What are High Dividend Paying Stocks? An Income-Generating Vehicle

If you’re an investor looking for a regular income from your activities in the stock market, you will likely have come across the concept of a dividend. Dividends are payments that companies make to their shareholders. Dividends are an essential part of modern-day stock investing and so require detailed analysis to be fully understood.

In this article, we will discuss this key concept and expand upon the characteristics of Dividend Paying stocks. This will help you in grasping the fundamental tools behind dividend-paying stocks and better enable you to identify the right ones for your stock portfolios. We will also briefly touch upon certain high-dividend paying stocks which will pique your interest.

What exactly are Dividends?

At their core, dividends represent a portion of a company’s profits that are paid out to shareholders on a regular basis, typically quarterly.

Dividends constitute that part of the company’s wealth that is not reinvested into the business for developmental activities. For this reason, as we shall see in detail, later on, growth companies such as biotech and digital companies do not usually pay dividends.

This is because they reinvest most of their profits back into the business. How these dividends are paid can range from cash handouts to stock dividends, depending on the company and the type of stock. One thing to note here is that dividend payments also cause an increase or decrease in the share price by a proportionate amount.

The amount paid and the ex-dividend date is determined by the Board of Directors of the company. Investors who have shares in a company before the ex-dividend date are eligible for the dividend payments at specified dates. Those who invest afterward are not eligible and must wait for the next dates.

We can see clearly that dividends are like rewards handed out by a company to its shareholders in return for putting money into their ventures. For investors, these companies prove as a regular stream of income which helps them outpace inflationary pressures of the economy. For this reason, investors are very keen on investing mainly in companies that provide decent dividend payments.

Which companies provide Dividends

When it comes to dividends – and especially high-dividend paying stocks – an investor should not expect just any company to be able to give a high level of income. This is especially the case if an investor is looking into growth stocks of emerging biotech or internet-related companies.

This is because such companies mainly reinvest all their earnings into research and development. Shareholder dividends are not a priority for such smaller companies, so investors who have shares in these companies do so because of their optimism in the company’s future. For a well-established institution or industry, however, the case is different.

Let’s consider the example of an “old school” industry, that of automobiles.  Car manufacturers can be much more likely to make regular dividend payments because they have already established themselves for many decades and do not need to invest as much into research and development, as a percentage of their revenues, as more emerging companies.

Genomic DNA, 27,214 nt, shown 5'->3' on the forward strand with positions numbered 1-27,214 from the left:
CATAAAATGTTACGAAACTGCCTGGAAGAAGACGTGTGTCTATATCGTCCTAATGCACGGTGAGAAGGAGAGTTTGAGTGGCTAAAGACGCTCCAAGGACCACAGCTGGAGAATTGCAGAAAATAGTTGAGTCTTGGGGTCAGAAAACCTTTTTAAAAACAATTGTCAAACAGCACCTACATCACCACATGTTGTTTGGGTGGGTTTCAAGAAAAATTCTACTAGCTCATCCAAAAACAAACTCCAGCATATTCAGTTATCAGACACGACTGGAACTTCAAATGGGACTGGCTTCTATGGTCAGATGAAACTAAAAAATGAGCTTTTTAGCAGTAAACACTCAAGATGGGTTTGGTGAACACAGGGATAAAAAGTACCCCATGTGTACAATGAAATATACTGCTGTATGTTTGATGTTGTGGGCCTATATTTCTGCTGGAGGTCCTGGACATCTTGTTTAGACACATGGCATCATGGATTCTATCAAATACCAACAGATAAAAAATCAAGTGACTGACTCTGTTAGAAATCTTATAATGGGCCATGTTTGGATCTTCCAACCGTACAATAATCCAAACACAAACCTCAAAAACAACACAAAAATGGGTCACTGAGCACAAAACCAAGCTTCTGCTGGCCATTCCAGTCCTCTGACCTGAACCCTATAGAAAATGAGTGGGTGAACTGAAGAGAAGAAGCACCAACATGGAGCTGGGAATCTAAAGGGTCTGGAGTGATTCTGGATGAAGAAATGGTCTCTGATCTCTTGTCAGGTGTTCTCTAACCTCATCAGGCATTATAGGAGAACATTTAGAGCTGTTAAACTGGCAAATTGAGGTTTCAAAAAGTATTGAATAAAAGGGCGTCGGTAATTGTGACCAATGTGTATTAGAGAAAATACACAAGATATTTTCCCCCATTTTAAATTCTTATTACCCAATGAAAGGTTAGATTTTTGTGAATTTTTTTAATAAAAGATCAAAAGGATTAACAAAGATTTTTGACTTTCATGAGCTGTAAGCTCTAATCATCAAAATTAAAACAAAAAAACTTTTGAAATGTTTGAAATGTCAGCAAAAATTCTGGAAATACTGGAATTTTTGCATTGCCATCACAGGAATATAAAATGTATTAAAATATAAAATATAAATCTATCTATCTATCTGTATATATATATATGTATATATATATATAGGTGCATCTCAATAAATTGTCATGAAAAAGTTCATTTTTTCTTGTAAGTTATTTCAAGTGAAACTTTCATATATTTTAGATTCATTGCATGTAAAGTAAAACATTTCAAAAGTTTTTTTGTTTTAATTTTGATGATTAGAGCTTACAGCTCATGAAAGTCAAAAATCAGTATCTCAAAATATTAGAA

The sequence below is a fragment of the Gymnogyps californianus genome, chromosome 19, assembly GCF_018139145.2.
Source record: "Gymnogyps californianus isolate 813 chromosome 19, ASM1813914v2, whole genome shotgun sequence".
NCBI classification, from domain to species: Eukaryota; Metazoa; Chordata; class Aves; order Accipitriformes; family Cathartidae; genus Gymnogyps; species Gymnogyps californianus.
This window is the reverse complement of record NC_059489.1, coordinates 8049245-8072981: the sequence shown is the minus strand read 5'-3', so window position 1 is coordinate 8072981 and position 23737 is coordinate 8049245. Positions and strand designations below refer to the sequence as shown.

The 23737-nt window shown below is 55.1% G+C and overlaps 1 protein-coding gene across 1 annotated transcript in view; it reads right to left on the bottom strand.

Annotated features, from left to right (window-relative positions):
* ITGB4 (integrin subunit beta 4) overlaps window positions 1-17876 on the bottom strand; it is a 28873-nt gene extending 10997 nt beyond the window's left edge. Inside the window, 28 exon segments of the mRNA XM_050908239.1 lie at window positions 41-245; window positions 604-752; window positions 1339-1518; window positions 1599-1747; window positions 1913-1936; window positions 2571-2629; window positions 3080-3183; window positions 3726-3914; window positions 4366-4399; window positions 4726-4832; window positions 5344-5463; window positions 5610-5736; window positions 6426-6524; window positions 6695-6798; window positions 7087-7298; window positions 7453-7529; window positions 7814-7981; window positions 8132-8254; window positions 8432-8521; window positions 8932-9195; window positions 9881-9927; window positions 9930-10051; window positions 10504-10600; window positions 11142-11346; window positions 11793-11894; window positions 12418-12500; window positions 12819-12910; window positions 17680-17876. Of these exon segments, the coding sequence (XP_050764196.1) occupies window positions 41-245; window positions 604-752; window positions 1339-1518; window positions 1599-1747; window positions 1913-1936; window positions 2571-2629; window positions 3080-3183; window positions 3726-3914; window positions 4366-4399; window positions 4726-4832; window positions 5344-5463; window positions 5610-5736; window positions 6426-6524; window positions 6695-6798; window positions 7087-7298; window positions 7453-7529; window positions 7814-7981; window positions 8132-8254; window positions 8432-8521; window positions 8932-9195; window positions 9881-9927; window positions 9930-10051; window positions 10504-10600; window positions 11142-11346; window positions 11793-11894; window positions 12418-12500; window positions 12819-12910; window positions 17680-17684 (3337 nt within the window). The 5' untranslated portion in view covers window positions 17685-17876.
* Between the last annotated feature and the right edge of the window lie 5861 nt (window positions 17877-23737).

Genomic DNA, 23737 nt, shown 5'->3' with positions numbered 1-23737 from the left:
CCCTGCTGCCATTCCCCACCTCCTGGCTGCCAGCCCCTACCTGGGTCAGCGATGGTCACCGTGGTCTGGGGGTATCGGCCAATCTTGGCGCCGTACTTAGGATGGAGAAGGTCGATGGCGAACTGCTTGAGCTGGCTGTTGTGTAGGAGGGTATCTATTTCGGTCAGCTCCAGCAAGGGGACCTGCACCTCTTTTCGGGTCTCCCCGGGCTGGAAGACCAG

An automotive company can therefore focus its attention on dividend payments for shareholders. Massive companies with a history of well-reputed financial performance are quite regular in paying dividends to their shareholders.  Other companies well-known for regular dividend payments are Johnson and Johnson, in the Consumer Staples sector, and Exxon Mobil, in the Energy sector.

Why do Companies pay Dividends?

We can easily evaluate from the observations that dividend payments are beneficial to investors in several ways. They provide a stable stream of income within the volatile world of the stock market. Additionally, since capital gains cash created through the sale of shares is considered taxable; investors looking for short-term gains may want to settle with tax-free dividend handouts. But a peculiar question arises: why would companies willingly hand out dividends when they can reinvest all their earnings into greater company development? Indeed, there are several reasons why a company may see dividend handouts as quite beneficial for its sustained development.

One major reason why companies may prioritize dividend payments is that they want to project a good image; when the price of a share goes up, it creates a sense of optimism and ease within the company management ranks. It also provides them with a greater incentive to grow and live up to the expectations created by the stock market.

Additionally, it also helps broaden the company’s brand and make it a subject of public attention. This would allow the company to garner greater investments which would aid in enlarging market share. They also help signal that the company has good cash-flow systems and is providing profitable avenues for investors.

All this makes them very attractive to investors looking at the stock market for a source of stable revenues. In short, dividend stocks and payments provide a mutually beneficial relationship between the shareholder and the company.

Dividend Yields

You may have heard of the concept of Dividend Yield, which is defined as the percentage of a stock price that is paid out in the form of dividends.  For example, consider a stock that is valued at $50 per share.  If the aggregate of its dividends in a given year is $1.50, the dividend yield is hence 3% (=$1.50/$50).